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Mi Fink app, a participative research-creation experience for afro-caucan territory protection in Colombia

Andrés Eduardo Nieto Vallejo, Isabel Cristina Tobón Giraldo, Carlos Torres Parra

The Traditional Afro-Caucan farm – TAF is part of the northern Cauca culture in Colombia, but it is threatened. Mi Fink is a mobile phone app that vindicates the tradition of the farm as a form of community work an afro-descendant expression about their identity in this territory. This app is the result of a research-creation project with children from the municipality of Villa Rica in the northern region of the Department of Cauca in Colombia. Through collaborative design, a team of professionals from different areas and academic researchers investigated the memories of care and use of their territory. Despite expected limitations related to digital technologies access, this experience shows how easy children can get involved, collaborate and carry out innovative activities with digital devices such as stop motion animation. The project gives clues to the knowledge and recognition of spaces in which participatory design allows a transition from a passive use of mobile phones to a creative perspective using meaningful activities to transform realities. In this way, we are able to construct various stories about their reality, in this case, from children who are often marginalized and excluded from dominant cultural trajectories.


Situated Automation: Algorithmic Creatures in Participatory Design

Jaz Hee-jeong Choi, Laura Forlano, Denisa Kera

This paper introduces the notion of situated automation to explore how emerging technologies of automation (such as artificial intelligence, machine learning, and algorithms) might be considered as actors in Participatory Design (PD). The growing significance of these algorithmic systems in the shaping of public and private lives of the citizens make them a timely and important site of research and advocacy. This paper presents examples of practices and projects that work with the paradoxes of automation and participation as a site where the different actors collide and form what we describe as algorithmic creatures. We map the different modes of reflection about/through/with technologies of automation to argue for a PD with algorithmic creatures focused on pluralism, justice, equity, and care.


Participatory construction of futures for the defense of human rights

Paula Astrid Mendez Gonzalez, Sofía Castañeda Mosquera, María Paula Bernal Tinjaca, Ricardo Mejía Sarmiento, Roberto Alejandro Morales Rubio, Juan Camilo Giraldo Manrique, Santiago Baquero Lozano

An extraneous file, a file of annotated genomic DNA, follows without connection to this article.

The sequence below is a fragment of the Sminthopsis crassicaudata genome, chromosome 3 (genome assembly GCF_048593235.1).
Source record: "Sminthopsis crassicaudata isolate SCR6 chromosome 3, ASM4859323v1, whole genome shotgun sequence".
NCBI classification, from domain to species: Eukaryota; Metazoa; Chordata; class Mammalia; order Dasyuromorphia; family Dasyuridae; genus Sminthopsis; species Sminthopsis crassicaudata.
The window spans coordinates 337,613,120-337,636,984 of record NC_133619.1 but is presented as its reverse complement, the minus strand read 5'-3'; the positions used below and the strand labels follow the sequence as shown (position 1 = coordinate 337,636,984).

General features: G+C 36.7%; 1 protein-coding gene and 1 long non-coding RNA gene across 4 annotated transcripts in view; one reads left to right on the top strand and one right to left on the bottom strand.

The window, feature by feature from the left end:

Participatory design allows for designing speculative futures through a collaborative approach. This paper explores how a human rights defense non-governmental organization (NGO) and a group of designers could explore speculative futures collaboratively. It also reflects on how prototypes of these futures help the organization face potential changes in the country’s social model to make an impact on the defense of human rights during the next ten years. This case study presents how the use of participatory design and speculative design can allow NGOs to explore the futures, identify the opportunities and challenges they offer, and co-design a roadmap to act accordingly.


Matters of Care in Designing a Feminist Coalition

Rafaella P. Eleutério, Frederick C.M. van Amstel

Recent literature on Participatory Design describes the act of designing coalitions around a matter of concern. This paper challenges the notion of concern as the ontological basis of coalitions. Coalitions are, in fact, political organizational forms that have a long history in civil rights movements, characterized by the provisional union of different oppressed groups in times of intense repression. According to feminist literature, what unites people in feminist coalitions are matters of care and not matters of concern. Following this shift of perspective, this research critically revises the notion of designing coalitions while analysing a codesign project for increasing women coffee workers’ visibility in a particular region of Latin America.

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